Volcano Eruption in Mexico on September 24 2018 06:17 PM (UTC).
The active volcano Popocatepetl, located in Central Mexico, has exploded Saturday evening, sending ash two kilometers into the air with the cloud of smoke moving in a northeast direction. Videos from the eruption show a powerful explosion and traces of magma flowing out of the crater. Possible ash fall is expected in areas surrounding the summit. At the moment the volcanic warning issued by the Federal Civil Protection remains at 'Phase 2'. Authorities have urged citizens to stay clear of the region, and those already in the area to take precaution against a potential ash fall. Pyroclastic flows are also possible following the eruption.
Authorities in Morelos are on high alert due to heightened activity at the Popocatepetl volcano. Aerial inspections of the volcano's crater have found that a lava dome has formed inside it, a condition that poses an elevated risk for the towns nearby. Over the last 48 hours,Civil Protection officials have kept the volcano under close observation as it expelled ash and water vapor. Two explosions this morning sent ash into 10 municipalities in Puebla. Civil Protection Chief Enrique Clement Gallardo said that if volcanic activity continues to increase, towns located near the volcano will be evacuated Previous volcanic explosions have released incandescent matter and present a deadly risk. Popocatepetl straddles the borders of the states of Morelos, Puebla and Mexico and lies just 72 kilometers southeast of Mexico City.
In the last 24 hours, the Popocatepetl volcano recorded 62 exhalations accompanied by water vapor, gas and ash, 5 explosions and 784 minutes of harmonic tremors, according to the National Center for Disaster Prevention (Cenapred). During the night there was visibility, however, no incandescence was observed. At the time of this report it was observed that the emissions are dispersed towards the northwest," the agency said in its most recent report. They asked the population not to approach the volcano and especially the crater, because of the danger that the fall of ballistic fragments still exists. They stressed that in case of heavy rains, you should move away from the bottoms of ravines by the danger of landslides and mudflows and indicated that Popocatepetl remains in Phase 2 Yellow. With this Phase, explosive activity could continue from low to intermediate scale, mild to moderate ash rains in nearby populations, in addition to possible pyroclastic flows and short-range mudflows. The Cenapred called on the local authorities to continue with the security radius of 12 kilometers to avoid the presence of unauthorized persons in that zone and to maintain controlled traffic between Santiago Xalitzintla and San Pedro Nexapa, via Paso de Cortes. To the Civil Protection authorities, they urged them to maintain their preventive procedures, in accordance with their operational plans and the population, to remain attentive to official information that is disseminated through the media or official networks. In case of ash fall, you should cover nose and mouth with a wet handkerchief or mask and clean eyes and throat with pure water. Use eye-glasses and avoid contact lenses to reduce eye irritation, as well as closing windows or cover them and stay inside as much as possible. These are the current recommendations to the public. The monitoring of the Popocatepetl volcano is carried out continuously 24-hours a day, any change in the activity will be reported with further recommendations to keep the public safe.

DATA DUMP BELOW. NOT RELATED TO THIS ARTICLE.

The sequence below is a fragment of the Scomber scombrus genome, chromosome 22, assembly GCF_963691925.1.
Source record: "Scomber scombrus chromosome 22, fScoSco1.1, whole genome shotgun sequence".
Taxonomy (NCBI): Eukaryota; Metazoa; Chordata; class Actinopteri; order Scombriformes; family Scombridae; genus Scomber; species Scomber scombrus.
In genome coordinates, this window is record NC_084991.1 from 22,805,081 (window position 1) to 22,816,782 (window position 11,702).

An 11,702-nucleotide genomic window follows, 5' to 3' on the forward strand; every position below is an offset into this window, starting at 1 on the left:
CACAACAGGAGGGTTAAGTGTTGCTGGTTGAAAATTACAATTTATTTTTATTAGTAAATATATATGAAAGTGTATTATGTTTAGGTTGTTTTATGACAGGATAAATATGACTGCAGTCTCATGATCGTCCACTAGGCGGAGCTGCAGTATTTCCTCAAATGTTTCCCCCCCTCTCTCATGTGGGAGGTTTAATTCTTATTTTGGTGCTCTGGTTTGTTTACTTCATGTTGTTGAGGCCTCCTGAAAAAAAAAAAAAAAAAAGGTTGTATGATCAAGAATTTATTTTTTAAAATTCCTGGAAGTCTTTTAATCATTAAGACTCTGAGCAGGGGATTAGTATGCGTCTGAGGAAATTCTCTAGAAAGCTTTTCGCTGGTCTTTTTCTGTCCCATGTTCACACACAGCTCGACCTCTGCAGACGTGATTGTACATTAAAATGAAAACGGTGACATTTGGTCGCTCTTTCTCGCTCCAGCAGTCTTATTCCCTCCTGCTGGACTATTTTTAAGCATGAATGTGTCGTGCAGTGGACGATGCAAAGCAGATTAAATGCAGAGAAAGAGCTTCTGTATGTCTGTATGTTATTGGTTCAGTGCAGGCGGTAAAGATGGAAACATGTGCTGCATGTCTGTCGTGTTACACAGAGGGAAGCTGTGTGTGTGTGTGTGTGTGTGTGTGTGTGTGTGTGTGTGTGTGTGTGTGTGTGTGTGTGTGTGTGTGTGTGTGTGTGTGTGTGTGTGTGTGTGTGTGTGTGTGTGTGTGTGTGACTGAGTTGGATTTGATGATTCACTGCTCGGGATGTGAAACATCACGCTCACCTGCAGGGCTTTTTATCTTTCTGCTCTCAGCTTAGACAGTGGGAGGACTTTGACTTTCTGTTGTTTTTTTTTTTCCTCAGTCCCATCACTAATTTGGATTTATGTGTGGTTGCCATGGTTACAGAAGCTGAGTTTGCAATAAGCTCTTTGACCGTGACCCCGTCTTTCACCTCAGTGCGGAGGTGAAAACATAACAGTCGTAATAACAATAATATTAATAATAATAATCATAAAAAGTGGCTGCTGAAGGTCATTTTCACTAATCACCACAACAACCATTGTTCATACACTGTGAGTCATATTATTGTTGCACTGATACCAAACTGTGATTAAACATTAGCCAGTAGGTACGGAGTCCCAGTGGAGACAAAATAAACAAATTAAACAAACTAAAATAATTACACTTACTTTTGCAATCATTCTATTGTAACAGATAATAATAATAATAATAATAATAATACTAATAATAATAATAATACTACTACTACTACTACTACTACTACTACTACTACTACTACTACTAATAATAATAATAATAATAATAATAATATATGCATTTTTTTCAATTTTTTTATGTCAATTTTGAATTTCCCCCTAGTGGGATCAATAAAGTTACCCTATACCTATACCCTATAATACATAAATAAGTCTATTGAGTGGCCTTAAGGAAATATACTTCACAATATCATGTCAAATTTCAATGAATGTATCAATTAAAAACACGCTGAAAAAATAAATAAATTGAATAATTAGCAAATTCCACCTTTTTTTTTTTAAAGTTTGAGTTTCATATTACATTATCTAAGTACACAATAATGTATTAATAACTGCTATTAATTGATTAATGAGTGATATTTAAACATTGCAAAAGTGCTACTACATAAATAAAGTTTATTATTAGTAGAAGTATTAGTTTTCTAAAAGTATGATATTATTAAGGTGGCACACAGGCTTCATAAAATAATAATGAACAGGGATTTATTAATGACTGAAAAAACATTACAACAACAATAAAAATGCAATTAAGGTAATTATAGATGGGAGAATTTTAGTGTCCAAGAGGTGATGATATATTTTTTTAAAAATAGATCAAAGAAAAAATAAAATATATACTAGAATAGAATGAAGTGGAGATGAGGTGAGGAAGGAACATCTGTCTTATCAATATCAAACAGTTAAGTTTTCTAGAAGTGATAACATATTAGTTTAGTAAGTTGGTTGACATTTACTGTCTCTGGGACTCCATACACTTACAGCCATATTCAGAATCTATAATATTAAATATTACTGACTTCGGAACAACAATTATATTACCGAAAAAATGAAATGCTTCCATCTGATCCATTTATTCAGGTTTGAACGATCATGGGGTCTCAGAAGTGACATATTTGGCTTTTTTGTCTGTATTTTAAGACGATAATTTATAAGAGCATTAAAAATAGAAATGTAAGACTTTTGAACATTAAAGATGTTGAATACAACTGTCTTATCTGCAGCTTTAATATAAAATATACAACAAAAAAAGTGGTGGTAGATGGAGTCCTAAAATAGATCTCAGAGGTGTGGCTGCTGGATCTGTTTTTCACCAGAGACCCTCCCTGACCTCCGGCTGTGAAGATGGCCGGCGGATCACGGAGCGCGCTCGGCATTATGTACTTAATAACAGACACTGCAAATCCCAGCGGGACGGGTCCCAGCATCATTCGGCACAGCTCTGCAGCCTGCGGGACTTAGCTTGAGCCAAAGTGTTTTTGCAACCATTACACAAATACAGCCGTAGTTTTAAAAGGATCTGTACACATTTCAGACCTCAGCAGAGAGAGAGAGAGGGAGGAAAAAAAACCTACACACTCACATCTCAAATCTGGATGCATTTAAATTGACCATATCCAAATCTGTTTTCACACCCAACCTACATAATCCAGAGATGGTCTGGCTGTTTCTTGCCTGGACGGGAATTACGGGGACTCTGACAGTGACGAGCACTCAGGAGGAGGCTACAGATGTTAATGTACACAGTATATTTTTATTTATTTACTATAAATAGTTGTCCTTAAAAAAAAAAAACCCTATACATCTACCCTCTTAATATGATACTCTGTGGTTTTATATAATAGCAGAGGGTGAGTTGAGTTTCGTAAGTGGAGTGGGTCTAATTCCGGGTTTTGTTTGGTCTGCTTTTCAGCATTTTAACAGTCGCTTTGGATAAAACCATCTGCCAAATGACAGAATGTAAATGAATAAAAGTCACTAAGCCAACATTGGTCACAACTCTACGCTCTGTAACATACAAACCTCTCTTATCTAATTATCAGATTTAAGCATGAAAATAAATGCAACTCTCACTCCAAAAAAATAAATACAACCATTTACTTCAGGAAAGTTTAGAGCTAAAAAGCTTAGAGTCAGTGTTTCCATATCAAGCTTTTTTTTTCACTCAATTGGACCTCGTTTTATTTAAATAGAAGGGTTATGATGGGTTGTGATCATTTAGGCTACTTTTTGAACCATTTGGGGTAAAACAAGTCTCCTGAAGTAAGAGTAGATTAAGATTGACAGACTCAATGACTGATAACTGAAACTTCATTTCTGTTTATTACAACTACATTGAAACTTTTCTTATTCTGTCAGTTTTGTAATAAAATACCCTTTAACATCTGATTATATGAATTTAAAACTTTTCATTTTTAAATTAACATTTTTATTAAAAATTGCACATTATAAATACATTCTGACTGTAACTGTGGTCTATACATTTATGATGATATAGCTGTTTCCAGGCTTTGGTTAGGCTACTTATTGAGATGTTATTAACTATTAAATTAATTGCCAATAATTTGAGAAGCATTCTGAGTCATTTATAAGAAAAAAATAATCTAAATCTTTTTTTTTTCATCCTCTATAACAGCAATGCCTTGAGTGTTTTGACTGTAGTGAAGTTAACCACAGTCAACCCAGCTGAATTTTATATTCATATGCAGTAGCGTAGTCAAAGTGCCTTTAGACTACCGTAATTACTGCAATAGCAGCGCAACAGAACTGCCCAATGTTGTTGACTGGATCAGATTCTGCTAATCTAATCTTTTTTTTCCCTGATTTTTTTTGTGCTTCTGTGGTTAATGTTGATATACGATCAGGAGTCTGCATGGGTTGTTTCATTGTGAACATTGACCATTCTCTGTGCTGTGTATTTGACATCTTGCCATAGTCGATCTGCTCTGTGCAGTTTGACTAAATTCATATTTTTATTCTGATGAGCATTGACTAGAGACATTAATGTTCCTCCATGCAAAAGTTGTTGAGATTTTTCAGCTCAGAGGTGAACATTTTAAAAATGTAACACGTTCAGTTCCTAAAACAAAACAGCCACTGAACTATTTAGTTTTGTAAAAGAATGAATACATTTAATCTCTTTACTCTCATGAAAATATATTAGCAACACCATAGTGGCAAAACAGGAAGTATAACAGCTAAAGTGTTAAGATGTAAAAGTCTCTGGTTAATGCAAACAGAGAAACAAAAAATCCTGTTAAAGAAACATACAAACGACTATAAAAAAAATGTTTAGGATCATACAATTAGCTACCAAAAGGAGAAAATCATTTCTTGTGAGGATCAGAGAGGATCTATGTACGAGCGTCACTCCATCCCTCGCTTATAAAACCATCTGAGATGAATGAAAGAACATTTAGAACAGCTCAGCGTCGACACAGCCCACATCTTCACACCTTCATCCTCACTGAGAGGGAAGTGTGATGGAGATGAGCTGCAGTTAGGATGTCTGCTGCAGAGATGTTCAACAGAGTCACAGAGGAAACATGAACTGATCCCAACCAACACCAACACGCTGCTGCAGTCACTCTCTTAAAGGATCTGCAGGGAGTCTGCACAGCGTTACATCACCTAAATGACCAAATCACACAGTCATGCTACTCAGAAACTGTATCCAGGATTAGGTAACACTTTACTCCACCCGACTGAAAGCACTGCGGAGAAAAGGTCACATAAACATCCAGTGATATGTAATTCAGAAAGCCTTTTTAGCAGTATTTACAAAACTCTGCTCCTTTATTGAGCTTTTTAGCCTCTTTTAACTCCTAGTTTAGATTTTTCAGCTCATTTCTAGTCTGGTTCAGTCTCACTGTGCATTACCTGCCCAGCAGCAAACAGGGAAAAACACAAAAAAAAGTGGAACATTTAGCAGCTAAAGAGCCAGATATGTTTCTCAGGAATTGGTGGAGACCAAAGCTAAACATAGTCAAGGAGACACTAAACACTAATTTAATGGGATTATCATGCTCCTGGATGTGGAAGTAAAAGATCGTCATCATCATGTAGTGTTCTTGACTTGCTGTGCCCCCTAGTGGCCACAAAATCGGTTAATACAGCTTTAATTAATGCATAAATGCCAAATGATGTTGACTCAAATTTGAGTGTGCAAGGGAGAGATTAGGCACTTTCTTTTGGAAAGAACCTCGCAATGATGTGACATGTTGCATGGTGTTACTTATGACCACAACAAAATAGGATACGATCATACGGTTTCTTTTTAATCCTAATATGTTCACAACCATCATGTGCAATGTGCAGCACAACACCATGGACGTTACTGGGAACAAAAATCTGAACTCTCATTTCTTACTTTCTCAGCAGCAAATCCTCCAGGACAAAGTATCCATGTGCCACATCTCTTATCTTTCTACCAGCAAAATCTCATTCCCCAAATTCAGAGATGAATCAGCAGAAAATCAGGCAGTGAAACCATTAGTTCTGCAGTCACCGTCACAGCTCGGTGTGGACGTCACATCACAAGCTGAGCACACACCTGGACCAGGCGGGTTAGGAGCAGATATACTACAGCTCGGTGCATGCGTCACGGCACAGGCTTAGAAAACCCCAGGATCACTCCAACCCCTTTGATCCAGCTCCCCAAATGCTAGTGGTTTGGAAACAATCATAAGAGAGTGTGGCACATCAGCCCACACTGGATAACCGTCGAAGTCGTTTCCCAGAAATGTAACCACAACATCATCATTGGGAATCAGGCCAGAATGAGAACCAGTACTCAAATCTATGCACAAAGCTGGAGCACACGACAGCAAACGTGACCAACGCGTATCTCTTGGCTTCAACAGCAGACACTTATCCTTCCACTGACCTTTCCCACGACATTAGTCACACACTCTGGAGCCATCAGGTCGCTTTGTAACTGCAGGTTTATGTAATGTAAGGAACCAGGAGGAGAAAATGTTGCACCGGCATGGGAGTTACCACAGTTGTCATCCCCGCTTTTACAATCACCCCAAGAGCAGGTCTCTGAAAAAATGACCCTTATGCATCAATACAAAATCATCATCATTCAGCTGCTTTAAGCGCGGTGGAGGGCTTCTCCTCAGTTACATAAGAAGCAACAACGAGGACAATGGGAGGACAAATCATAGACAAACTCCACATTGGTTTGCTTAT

Ash spewing from the Popocatepetl volcano has reached the southern neighborhoods of Mexico's capital. The National Center for Disaster Prevention warned Mexicans on Saturday to stay away from the volcano after activity picked up in the crater and it registered 183 emissions of gas and ash over 24 hours. The center was monitoring multiple rumblings and tremors. Images on social media showed thin layers of ash coating car windshields in neighborhoods of Mexico City such as Xochimilco. Geophysicists have noticed an increase in activity at the volcano that sits 45 miles (72 kilometers) southeast of the capital since a 7.1-magnitude earthquake rocked central Mexico in September 2017. The volcano known as "Don Goyo" has been active since 1994.